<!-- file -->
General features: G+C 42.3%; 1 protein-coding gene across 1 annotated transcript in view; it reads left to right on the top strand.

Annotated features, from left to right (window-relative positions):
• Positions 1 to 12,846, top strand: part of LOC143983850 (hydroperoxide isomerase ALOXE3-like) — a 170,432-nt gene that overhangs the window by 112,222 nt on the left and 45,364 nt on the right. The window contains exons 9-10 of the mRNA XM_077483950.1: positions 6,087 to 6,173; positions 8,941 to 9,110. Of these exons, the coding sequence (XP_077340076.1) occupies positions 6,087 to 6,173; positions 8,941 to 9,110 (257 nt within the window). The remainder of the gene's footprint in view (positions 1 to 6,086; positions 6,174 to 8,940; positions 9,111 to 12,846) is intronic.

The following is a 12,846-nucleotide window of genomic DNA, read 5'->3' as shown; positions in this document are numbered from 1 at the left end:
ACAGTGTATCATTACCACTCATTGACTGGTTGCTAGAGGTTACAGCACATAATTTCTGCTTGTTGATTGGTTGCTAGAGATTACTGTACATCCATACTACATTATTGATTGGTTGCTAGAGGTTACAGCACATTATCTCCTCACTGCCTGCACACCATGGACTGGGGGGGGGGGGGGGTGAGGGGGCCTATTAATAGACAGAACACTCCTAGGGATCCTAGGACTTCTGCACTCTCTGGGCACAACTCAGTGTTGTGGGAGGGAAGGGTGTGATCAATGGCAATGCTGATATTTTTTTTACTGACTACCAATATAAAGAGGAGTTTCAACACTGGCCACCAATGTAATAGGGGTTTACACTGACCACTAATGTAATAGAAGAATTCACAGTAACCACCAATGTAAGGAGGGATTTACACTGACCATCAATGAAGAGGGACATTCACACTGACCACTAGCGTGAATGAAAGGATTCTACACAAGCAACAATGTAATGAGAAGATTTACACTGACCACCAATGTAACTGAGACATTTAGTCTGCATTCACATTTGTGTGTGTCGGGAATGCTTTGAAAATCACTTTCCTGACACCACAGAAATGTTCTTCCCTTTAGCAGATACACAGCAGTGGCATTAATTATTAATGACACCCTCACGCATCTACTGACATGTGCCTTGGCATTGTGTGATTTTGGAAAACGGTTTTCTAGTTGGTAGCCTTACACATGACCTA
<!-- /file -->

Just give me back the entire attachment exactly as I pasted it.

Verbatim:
General features: G+C 42.3%; 1 protein-coding gene across 1 annotated transcript in view; it reads left to right on the top strand.

Annotated features, from left to right (window-relative positions):
• Positions 1 to 12,846, top strand: part of LOC143983850 (hydroperoxide isomerase ALOXE3-like) — a 170,432-nt gene that overhangs the window by 112,222 nt on the left and 45,364 nt on the right. The window contains exons 9-10 of the mRNA XM_077483950.1: positions 6,087 to 6,173; positions 8,941 to 9,110. Of these exons, the coding sequence (XP_077340076.1) occupies positions 6,087 to 6,173; positions 8,941 to 9,110 (257 nt within the window). The remainder of the gene's footprint in view (positions 1 to 6,086; positions 6,174 to 8,940; positions 9,111 to 12,846) is intronic.

The following is a 12,846-nucleotide window of genomic DNA, read 5'->3' as shown; positions in this document are numbered from 1 at the left end:
ACAGTGTATCATTACCACTCATTGACTGGTTGCTAGAGGTTACAGCACATAATTTCTGCTTGTTGATTGGTTGCTAGAGATTACTGTACATCCATACTACATTATTGATTGGTTGCTAGAGGTTACAGCACATTATCTCCTCACTGCCTGCACACCATGGACTGGGGGGGGGGGGGGGTGAGGGGGCCTATTAATAGACAGAACACTCCTAGGGATCCTAGGACTTCTGCACTCTCTGGGCACAACTCAGTGTTGTGGGAGGGAAGGGTGTGATCAATGGCAATGCTGATATTTTTTTTACTGACTACCAATATAAAGAGGAGTTTCAACACTGGCCACCAATGTAATAGGGGTTTACACTGACCACTAATGTAATAGAAGAATTCACAGTAACCACCAATGTAAGGAGGGATTTACACTGACCATCAATGAAGAGGGACATTCACACTGACCACTAGCGTGAATGAAAGGATTCTACACAAGCAACAATGTAATGAGAAGATTTACACTGACCACCAATGTAACTGAGACATTTAGTCTGCATTCACATTTGTGTGTGTCGGGAATGCTTTGAAAATCACTTTCCTGACACCACAGAAATGTTCTTCCCTTTAGCAGATACACAGCAGTGGCATTAATTATTAATGACACCCTCACGCATCTACTGACATGTGCCTTGGCATTGTGTGATTTTGGAAAACGGTTTTCTAGTTGGTAGCCTTACACATGACCTA